“The main rationale for our Digital Learning Commons is that in times of crisis, we needed to adapt, to innovate, and to embrace change to survive,” he said. The development of these platforms were guided by two principles: Re-Imagine and Re-Cast Education which he heavily emphasized on. According to him, merely converting a face-to-face modality online “without re-imagining and re-casting” will not thrive. “E-learning is just a tool; it doesn’t replace a good teacher. A teacher can be guided to be able to re-imagine and re-cast what they have been teaching, what they have been doing for ten, twenty years, in a new modality,” he said.
Throughout his talk, Prof. Pijano also highlighted that this development process is a “change process.” “It entails a change of attitude, a change of mindset and a change of how we used to do things,” he closed.
The last speaker was Benedict Perez, Customer Relationship Management Head of PLDT Enterprise. Recognizing the impact of the pandemic, he discussed the global and Philippine education landscapes. He gave suggestions for educational institutions, such as the LIST Method, which stands for Listen, Initiative, Success, and continuous Transformation and likewise presented a solution framework for online learning, as well as other educational solutions powered by PLDT.
The said webinar ended with a question and answer session with all the panelists which further fostered collaboration.
On 24 June 2020, the second webinar of the series was attended once again by OLFU educators. This time, the discussions were more focused towards the challenges of online education and carrying out learning continuity plans.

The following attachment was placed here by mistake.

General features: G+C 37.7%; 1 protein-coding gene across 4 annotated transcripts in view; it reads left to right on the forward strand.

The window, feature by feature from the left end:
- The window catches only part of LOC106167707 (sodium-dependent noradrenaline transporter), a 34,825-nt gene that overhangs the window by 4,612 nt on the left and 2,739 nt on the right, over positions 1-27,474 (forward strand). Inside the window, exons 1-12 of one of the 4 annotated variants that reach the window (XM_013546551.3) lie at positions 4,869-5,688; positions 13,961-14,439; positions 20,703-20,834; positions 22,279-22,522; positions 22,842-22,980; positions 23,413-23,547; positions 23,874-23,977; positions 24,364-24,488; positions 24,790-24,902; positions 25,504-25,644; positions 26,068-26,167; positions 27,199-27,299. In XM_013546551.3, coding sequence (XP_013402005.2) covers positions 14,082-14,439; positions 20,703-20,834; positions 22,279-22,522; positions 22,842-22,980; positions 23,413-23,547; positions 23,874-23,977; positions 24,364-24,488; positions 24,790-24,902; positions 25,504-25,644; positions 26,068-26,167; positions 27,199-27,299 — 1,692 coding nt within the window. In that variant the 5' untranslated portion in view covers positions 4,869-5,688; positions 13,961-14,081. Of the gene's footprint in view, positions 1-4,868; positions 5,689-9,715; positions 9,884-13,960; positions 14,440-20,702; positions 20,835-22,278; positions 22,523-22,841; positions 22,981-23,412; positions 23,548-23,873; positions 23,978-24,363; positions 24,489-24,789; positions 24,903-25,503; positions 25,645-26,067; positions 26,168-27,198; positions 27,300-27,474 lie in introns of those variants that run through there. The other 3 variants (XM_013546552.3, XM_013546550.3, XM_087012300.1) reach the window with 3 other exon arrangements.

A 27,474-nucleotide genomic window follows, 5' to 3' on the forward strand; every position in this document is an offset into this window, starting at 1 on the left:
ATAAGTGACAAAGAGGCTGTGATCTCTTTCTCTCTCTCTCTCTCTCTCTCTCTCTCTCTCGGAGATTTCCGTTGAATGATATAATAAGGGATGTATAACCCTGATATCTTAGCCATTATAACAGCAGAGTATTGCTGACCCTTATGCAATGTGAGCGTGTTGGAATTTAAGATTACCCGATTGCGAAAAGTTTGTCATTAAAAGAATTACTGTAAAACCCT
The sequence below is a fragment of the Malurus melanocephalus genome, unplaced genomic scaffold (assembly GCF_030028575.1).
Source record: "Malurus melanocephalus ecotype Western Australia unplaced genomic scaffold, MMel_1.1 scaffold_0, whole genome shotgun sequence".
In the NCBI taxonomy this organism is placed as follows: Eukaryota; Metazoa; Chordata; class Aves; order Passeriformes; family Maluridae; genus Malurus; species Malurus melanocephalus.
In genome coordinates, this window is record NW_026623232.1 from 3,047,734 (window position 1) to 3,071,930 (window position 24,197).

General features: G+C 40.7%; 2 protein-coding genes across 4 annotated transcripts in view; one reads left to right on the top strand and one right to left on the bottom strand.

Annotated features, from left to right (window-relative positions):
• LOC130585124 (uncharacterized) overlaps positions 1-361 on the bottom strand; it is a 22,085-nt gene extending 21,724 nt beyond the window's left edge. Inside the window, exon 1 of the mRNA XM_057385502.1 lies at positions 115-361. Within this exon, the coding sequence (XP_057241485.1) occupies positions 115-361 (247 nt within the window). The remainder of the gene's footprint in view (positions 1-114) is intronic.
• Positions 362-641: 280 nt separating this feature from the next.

In his opening remarks, Anthony L. Tamayo, President of the University of Perpetual Help System – DALTA and First Vice President of PACU, heartened everyone: “Let us not allow the pandemic to hinder our mission of providing the best education to the next generation which they truly deserve.”
Dr. Vicente Fabella, President of Jose Rizal University (JRU), gave an insightful discussion of the challenges faced by educational institutions amid the pandemic along with helpful suggestions. Moreover, he talked about flexibility in operations and in learning, advising everyone that “in times of uncertainty, be very flexible.” On innovation, he presented how digital transformation continuously takes place at JRU, describing this kind of experience as “learning to build the plane while flying it.”
Dr. Leo De Velez, Founder of Frontlearners, Inc. led a talk on “Managing the Learning Continuity Plan” and other technical recommendations, including Key Selection Criteria for an E-Learning Solution.
Lastly, Paolo Balinas, Education Channel Manager of Microsoft, introduced online learning solutions and tools, such as Microsoft Education and Microsoft Teams. On remote learning, he said that it is “not just putting content online.” Rather, it is “recreating classroom learning in a virtual environment.”
Learning is indeed at full speed even in this time of the COVID-19 pandemic— students, teachers, and parents are learning how to maneuver life in The New Normal. While the future is still unclear, resilience, perseverance, and cooperation shall enable OLFU and the whole academic community to rise from obstacles and achieve impactful goals for society.